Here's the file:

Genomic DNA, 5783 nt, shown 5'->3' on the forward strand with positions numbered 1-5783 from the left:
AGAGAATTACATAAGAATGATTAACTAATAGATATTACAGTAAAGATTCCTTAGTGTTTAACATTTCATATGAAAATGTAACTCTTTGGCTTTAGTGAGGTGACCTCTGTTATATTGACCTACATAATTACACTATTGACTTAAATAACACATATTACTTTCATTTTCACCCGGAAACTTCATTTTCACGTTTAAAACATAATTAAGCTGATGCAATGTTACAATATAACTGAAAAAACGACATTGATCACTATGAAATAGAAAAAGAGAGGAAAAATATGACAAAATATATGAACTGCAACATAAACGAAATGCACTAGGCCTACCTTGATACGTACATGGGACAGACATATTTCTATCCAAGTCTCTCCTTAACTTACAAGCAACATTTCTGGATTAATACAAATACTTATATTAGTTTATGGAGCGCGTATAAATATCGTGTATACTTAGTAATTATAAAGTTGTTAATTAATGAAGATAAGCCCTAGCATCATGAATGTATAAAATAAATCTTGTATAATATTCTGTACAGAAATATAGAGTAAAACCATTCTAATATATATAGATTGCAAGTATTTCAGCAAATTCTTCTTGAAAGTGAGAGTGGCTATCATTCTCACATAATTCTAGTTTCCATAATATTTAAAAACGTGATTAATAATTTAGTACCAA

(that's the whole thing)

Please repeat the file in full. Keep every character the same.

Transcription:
Genomic DNA, 5783 nt, shown 5'->3' on the forward strand with positions numbered 1-5783 from the left:
AGAGAATTACATAAGAATGATTAACTAATAGATATTACAGTAAAGATTCCTTAGTGTTTAACATTTCATATGAAAATGTAACTCTTTGGCTTTAGTGAGGTGACCTCTGTTATATTGACCTACATAATTACACTATTGACTTAAATAACACATATTACTTTCATTTTCACCCGGAAACTTCATTTTCACGTTTAAAACATAATTAAGCTGATGCAATGTTACAATATAACTGAAAAAACGACATTGATCACTATGAAATAGAAAAAGAGAGGAAAAATATGACAAAATATATGAACTGCAACATAAACGAAATGCACTAGGCCTACCTTGATACGTACATGGGACAGACATATTTCTATCCAAGTCTCTCCTTAACTTACAAGCAACATTTCTGGATTAATACAAATACTTATATTAGTTTATGGAGCGCGTATAAATATCGTGTATACTTAGTAATTATAAAGTTGTTAATTAATGAAGATAAGCCCTAGCATCATGAATGTATAAAATAAATCTTGTATAATATTCTGTACAGAAATATAGAGTAAAACCATTCTAATATATATAGATTGCAAGTATTTCAGCAAATTCTTCTTGAAAGTGAGAGTGGCTATCATTCTCACATAATTCTAGTTTCCATAATATTTAAAAACGTGATTAATAATTTAGTACCAA